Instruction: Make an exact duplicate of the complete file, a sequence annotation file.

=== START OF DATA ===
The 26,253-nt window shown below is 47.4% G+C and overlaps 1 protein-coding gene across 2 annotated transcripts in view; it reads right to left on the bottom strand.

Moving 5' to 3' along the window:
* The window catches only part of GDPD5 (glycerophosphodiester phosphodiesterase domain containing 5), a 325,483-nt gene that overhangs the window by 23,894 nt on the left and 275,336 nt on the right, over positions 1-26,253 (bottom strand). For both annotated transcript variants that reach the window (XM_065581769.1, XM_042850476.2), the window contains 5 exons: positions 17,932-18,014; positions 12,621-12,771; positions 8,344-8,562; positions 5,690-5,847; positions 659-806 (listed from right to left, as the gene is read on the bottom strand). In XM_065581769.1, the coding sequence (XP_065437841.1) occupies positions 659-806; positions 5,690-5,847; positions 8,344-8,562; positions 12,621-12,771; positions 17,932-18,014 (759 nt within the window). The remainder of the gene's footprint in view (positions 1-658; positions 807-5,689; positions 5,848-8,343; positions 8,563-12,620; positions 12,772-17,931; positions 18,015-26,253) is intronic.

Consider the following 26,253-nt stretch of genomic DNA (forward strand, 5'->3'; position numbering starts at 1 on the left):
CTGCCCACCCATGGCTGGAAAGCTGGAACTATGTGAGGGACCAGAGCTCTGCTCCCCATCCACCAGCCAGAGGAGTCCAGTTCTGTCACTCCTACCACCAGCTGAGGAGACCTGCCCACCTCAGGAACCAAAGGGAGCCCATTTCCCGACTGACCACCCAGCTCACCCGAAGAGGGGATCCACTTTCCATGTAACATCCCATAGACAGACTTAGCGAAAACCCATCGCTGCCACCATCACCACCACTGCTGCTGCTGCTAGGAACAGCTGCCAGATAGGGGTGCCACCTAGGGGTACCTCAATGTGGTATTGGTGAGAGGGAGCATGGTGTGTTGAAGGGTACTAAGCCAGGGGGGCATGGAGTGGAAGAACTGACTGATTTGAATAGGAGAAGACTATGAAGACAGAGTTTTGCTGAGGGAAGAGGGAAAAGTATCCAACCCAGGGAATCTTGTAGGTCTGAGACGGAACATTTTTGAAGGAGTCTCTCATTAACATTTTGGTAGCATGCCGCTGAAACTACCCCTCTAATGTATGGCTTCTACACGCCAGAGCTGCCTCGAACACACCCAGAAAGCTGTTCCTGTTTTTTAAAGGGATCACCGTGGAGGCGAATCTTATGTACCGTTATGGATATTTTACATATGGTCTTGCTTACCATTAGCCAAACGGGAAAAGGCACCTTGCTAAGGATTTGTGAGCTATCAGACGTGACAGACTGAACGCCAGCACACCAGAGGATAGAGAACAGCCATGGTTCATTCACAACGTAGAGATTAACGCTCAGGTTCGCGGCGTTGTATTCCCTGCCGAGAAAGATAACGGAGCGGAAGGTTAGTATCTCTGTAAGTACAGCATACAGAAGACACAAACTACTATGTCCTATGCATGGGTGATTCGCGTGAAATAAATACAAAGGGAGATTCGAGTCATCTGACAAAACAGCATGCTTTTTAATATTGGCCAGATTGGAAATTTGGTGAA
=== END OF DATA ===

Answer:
The 26,253-nt window shown below is 47.4% G+C and overlaps 1 protein-coding gene across 2 annotated transcripts in view; it reads right to left on the bottom strand.

Moving 5' to 3' along the window:
* The window catches only part of GDPD5 (glycerophosphodiester phosphodiesterase domain containing 5), a 325,483-nt gene that overhangs the window by 23,894 nt on the left and 275,336 nt on the right, over positions 1-26,253 (bottom strand). For both annotated transcript variants that reach the window (XM_065581769.1, XM_042850476.2), the window contains 5 exons: positions 17,932-18,014; positions 12,621-12,771; positions 8,344-8,562; positions 5,690-5,847; positions 659-806 (listed from right to left, as the gene is read on the bottom strand). In XM_065581769.1, the coding sequence (XP_065437841.1) occupies positions 659-806; positions 5,690-5,847; positions 8,344-8,562; positions 12,621-12,771; positions 17,932-18,014 (759 nt within the window). The remainder of the gene's footprint in view (positions 1-658; positions 807-5,689; positions 5,848-8,343; positions 8,563-12,620; positions 12,772-17,931; positions 18,015-26,253) is intronic.

Consider the following 26,253-nt stretch of genomic DNA (forward strand, 5'->3'; position numbering starts at 1 on the left):
CTGCCCACCCATGGCTGGAAAGCTGGAACTATGTGAGGGACCAGAGCTCTGCTCCCCATCCACCAGCCAGAGGAGTCCAGTTCTGTCACTCCTACCACCAGCTGAGGAGACCTGCCCACCTCAGGAACCAAAGGGAGCCCATTTCCCGACTGACCACCCAGCTCACCCGAAGAGGGGATCCACTTTCCATGTAACATCCCATAGACAGACTTAGCGAAAACCCATCGCTGCCACCATCACCACCACTGCTGCTGCTGCTAGGAACAGCTGCCAGATAGGGGTGCCACCTAGGGGTACCTCAATGTGGTATTGGTGAGAGGGAGCATGGTGTGTTGAAGGGTACTAAGCCAGGGGGGCATGGAGTGGAAGAACTGACTGATTTGAATAGGAGAAGACTATGAAGACAGAGTTTTGCTGAGGGAAGAGGGAAAAGTATCCAACCCAGGGAATCTTGTAGGTCTGAGACGGAACATTTTTGAAGGAGTCTCTCATTAACATTTTGGTAGCATGCCGCTGAAACTACCCCTCTAATGTATGGCTTCTACACGCCAGAGCTGCCTCGAACACACCCAGAAAGCTGTTCCTGTTTTTTAAAGGGATCACCGTGGAGGCGAATCTTATGTACCGTTATGGATATTTTACATATGGTCTTGCTTACCATTAGCCAAACGGGAAAAGGCACCTTGCTAAGGATTTGTGAGCTATCAGACGTGACAGACTGAACGCCAGCACACCAGAGGATAGAGAACAGCCATGGTTCATTCACAACGTAGAGATTAACGCTCAGGTTCGCGGCGTTGTATTCCCTGCCGAGAAAGATAACGGAGCGGAAGGTTAGTATCTCTGTAAGTACAGCATACAGAAGACACAAACTACTATGTCCTATGCATGGGTGATTCGCGTGAAATAAATACAAAGGGAGATTCGAGTCATCTGACAAAACAGCATGCTTTTTAATATTGGCCAGATTGGAAATTTGGTGAA